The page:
I’ve spent many an evening driving rally cars on a Playstation. Up until now, rallying consists of pressing the ‘X’ button and pointing the car in more or less the right direction.
This is different. Very different.
As we reach 130mph, we hit a mound in the road and for a few seconds, we are at one with the birds. I imagined how cool we must have looked as we sailed through the air like one of those slow-motion James Bond scenes. Gwyndaf dances on the pedals like Fred Astaire, sliding the car through the tight S-bends and skids to a stop. The engine idles calmly as if nothing has happened. Suddenly it’s quiet again.
“You OK?” asks Gwyndaf.
“Yup.” I say, remembering how to speak.
After steadying myself with a strong coffee, I take my chauffeur through a few questions. Your man Gwyndaf has been driving ever since his feet could reach the pedals of a car.
“I grew up on a farm – at the age of 10, I was taking out a relative’s car across the fields. It gave me good grounding when I think about it- the car would slide a lot and I got used to handling a car in that way.” He was then banger racing at the age of 15. Like any true master of their art, Gwyndaf has grafted the hard way.
But Gwyndaf is, like most true professionals, a modest person.
When I ask him whether he drives fast on the roads, he stops himself short from finishing the sentence.
“No – I’ve got nothing to prove.” Instead replies with talk about getting his aggression and ‘hooliganism’ out on the race track. Real champions don’t brag. In Gwyndaf’s case, he doesn’t need to – his achievements speak for themselves- British Champion in 1996, runner-up in both the 1998/99 British Championship, and testing and development driver for the world’s biggest names in motorsport. Not bad for someone who used to drive the local school bus.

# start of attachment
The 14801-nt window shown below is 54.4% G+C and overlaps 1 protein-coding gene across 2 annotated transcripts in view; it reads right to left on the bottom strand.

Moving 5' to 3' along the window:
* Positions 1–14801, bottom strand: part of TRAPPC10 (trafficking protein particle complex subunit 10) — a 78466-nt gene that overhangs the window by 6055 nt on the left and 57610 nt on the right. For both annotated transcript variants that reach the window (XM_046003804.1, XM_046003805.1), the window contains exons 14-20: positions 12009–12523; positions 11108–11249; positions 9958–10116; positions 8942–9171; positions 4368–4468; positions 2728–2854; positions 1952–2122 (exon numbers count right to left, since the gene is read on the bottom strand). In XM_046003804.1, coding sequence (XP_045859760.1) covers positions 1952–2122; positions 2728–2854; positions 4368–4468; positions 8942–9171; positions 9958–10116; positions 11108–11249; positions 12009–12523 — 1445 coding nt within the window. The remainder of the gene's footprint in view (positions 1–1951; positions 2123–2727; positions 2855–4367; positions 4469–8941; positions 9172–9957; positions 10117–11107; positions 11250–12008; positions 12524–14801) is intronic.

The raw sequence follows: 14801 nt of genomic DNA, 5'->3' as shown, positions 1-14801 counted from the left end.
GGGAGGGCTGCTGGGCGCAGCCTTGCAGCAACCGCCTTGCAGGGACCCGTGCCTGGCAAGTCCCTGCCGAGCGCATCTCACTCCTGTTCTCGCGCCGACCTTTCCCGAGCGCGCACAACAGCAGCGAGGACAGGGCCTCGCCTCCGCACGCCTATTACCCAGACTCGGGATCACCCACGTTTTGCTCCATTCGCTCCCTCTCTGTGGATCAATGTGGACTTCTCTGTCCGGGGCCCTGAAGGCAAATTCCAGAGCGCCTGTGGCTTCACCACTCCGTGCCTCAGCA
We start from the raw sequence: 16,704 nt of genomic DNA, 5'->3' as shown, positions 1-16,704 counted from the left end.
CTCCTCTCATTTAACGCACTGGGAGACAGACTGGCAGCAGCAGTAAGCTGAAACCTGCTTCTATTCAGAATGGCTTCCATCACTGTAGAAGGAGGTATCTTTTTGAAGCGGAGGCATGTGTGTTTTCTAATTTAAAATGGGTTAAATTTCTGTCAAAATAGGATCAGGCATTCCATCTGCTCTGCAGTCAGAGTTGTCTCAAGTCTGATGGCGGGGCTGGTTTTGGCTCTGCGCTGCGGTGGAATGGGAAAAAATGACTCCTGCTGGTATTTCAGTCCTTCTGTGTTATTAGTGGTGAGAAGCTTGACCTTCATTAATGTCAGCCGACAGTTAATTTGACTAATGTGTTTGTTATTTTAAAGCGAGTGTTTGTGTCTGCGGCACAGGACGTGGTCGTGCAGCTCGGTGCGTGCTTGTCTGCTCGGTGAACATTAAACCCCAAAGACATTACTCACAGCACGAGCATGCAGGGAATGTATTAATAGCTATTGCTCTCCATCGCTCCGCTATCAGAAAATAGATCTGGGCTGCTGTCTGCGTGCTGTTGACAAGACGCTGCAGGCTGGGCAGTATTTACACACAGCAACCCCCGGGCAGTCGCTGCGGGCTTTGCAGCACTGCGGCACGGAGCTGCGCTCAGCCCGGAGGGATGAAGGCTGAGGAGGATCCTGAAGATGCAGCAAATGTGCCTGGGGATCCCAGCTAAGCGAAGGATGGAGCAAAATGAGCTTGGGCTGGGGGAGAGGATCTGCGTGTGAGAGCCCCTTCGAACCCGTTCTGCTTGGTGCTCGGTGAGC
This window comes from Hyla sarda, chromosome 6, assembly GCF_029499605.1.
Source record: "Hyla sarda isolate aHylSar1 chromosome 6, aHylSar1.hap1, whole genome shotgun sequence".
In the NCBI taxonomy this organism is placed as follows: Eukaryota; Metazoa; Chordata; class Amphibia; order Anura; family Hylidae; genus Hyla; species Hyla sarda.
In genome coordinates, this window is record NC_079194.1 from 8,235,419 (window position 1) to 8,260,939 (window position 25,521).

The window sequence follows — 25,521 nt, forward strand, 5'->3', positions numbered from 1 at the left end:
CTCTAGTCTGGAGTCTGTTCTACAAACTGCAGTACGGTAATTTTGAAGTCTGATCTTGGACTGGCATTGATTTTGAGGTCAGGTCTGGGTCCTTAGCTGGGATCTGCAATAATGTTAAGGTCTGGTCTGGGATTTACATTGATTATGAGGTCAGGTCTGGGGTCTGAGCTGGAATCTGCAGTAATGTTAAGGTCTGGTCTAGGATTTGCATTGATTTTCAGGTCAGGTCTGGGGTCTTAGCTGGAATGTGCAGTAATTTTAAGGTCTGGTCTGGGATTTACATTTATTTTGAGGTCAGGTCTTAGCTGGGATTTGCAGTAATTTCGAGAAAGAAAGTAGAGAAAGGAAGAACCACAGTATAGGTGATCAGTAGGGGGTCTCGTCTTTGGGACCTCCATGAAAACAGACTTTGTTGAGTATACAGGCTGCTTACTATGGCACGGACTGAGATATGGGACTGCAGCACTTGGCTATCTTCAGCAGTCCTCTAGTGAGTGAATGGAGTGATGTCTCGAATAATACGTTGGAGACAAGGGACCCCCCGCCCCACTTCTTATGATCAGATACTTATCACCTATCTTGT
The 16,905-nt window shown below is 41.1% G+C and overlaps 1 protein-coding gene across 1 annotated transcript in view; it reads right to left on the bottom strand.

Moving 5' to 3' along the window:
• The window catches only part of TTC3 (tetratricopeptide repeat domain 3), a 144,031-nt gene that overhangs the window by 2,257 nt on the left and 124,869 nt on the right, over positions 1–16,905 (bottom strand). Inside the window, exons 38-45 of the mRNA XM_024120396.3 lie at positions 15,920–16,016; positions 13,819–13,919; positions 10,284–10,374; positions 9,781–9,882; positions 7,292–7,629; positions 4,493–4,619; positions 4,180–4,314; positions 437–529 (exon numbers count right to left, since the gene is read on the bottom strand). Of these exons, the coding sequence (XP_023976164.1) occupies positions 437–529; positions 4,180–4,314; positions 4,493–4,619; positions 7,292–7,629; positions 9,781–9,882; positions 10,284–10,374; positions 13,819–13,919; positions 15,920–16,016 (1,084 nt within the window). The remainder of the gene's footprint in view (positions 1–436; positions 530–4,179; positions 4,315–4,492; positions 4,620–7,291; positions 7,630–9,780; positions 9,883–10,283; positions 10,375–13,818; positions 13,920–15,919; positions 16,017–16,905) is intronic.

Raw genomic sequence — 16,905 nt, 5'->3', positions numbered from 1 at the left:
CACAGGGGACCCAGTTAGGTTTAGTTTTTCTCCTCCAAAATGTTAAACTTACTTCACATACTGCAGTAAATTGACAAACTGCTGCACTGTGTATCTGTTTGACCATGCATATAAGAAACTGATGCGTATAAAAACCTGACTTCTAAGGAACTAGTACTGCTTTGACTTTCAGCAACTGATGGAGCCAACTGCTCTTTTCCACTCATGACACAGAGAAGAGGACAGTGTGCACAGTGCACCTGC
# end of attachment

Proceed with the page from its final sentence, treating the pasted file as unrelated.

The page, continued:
The high esteem in which Gwyndaf is held is only too apparent. Punters young and old are waiting patiently to have their pictures taken with the maestro, while I chat with him about his career and his car.
Ah, yes. The car. That Mitsubishi Lancer Evo 9.
“Yep – this is the very car I took to the Wales GB rally.” says Gwyndaf proudly, pulling clumps of field from the rear bumper.
“The road versions are pretty awesome but of course, we’ve tweaked with this one a little – mainly safety features. We’ve made subtle changes to the brakes and electronics. This is a Group N car; there is a class higher where you’ll find the full-on WRC cars. To buy and maintain a car like this Evo, you’d be looking at £100k easy you’d be looking at a million each to run in the WRC. You really have to excel at every stage from the bottom up. You can’t just get yourself a fast car and expect to win trophies.”
He takes a sharp intake of breath when I question him on the fatality at the Wales GB rally two years ago when driver Markko Martin’s co-driver, Michael Parks was killed after crashing into a tree.
“I was absolutely gutted. Beefy (Michael Parks) was a good friend of mine. I was at home at the time when I had a text from a mate. Things like that bring home how we flirt with death every time we go out racing. Although rallying is safe, we’re not indispensable. We take calculated risks, but the buzz of rallying is getting away with the good luck when we push things that little bit too far. If anything, it makes you respect your vehicle, respect life.”
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